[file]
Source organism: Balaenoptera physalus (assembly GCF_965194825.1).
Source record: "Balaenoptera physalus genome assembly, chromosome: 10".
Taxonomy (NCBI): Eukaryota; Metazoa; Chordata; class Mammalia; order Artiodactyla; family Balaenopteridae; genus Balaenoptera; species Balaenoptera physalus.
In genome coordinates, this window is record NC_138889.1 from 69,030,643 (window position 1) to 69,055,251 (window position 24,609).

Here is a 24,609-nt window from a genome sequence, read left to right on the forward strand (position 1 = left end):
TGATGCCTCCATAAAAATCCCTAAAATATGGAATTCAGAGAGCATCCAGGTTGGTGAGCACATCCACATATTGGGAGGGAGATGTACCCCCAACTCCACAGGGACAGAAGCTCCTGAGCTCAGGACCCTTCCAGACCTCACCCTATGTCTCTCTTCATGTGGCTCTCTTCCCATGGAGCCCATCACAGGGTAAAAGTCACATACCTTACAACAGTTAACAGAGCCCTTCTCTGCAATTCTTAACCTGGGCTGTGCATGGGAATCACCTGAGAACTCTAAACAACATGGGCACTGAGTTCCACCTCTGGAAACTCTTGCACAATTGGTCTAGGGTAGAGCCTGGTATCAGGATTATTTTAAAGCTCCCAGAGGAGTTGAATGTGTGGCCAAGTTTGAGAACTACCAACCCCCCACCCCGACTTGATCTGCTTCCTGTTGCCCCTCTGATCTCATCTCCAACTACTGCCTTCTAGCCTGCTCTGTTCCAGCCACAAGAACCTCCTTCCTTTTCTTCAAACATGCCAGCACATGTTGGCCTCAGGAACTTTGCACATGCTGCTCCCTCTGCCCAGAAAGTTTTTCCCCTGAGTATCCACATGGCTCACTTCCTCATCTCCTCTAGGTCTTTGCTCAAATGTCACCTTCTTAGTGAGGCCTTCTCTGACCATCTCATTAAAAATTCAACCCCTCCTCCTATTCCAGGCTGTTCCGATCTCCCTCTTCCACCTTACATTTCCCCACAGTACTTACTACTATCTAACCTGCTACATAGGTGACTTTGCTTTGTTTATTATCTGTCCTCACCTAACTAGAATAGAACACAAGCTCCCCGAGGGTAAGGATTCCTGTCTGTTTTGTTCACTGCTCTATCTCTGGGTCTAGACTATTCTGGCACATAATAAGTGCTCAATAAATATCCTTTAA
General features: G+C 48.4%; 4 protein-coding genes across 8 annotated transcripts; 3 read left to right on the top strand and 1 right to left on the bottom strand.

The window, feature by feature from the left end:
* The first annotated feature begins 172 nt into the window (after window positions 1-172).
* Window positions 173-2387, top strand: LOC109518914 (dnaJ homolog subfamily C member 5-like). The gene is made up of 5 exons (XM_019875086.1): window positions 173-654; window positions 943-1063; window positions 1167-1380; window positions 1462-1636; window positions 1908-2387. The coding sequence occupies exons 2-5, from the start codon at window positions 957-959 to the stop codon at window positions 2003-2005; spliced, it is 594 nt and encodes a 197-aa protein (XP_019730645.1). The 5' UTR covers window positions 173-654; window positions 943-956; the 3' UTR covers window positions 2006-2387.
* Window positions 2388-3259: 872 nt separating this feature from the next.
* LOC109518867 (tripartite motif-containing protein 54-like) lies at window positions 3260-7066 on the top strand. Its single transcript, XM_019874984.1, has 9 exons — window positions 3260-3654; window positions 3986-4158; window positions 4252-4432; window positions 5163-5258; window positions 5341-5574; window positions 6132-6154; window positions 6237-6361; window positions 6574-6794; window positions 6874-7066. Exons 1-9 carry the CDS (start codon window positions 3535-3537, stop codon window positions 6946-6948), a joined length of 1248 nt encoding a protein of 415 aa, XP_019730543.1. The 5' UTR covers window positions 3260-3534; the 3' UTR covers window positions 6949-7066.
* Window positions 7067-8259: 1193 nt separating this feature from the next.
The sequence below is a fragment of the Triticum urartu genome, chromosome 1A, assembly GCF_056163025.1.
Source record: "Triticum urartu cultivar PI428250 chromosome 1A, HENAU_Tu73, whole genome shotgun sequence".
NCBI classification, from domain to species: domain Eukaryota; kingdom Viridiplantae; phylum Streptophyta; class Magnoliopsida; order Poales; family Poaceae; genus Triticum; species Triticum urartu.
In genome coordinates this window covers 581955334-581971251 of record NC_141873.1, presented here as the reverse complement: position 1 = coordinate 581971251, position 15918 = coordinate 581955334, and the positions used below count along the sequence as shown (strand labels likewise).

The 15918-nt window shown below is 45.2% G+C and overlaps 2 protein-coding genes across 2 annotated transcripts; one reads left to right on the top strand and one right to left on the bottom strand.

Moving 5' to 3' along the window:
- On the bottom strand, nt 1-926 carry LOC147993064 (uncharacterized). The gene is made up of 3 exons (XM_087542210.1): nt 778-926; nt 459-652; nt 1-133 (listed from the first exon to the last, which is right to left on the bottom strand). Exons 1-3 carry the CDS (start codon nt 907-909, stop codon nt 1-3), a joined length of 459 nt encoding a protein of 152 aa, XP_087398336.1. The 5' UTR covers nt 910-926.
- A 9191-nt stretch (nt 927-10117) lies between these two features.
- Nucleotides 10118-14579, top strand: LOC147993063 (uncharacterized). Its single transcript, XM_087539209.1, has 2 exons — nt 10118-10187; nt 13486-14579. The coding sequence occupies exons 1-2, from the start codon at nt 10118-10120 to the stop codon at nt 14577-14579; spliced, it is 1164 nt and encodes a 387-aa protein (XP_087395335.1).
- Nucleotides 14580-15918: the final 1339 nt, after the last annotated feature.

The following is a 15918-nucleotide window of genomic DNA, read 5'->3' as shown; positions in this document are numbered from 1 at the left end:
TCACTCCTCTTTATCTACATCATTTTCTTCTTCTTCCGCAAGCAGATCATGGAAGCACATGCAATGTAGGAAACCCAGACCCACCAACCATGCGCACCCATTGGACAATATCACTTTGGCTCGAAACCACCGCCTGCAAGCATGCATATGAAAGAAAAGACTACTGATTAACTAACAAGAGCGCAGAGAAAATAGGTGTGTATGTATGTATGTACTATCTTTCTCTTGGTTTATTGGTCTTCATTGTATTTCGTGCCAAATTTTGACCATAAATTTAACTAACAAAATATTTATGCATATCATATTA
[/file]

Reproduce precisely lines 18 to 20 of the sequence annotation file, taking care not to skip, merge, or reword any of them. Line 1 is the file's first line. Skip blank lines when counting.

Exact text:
The 15918-nt window shown below is 45.2% G+C and overlaps 2 protein-coding genes across 2 annotated transcripts; one reads left to right on the top strand and one right to left on the bottom strand.

Moving 5' to 3' along the window:
- On the bottom strand, nt 1-926 carry LOC147993064 (uncharacterized). The gene is made up of 3 exons (XM_087542210.1): nt 778-926; nt 459-652; nt 1-133 (listed from the first exon to the last, which is right to left on the bottom strand). Exons 1-3 carry the CDS (start codon nt 907-909, stop codon nt 1-3), a joined length of 459 nt encoding a protein of 152 aa, XP_087398336.1. The 5' UTR covers nt 910-926.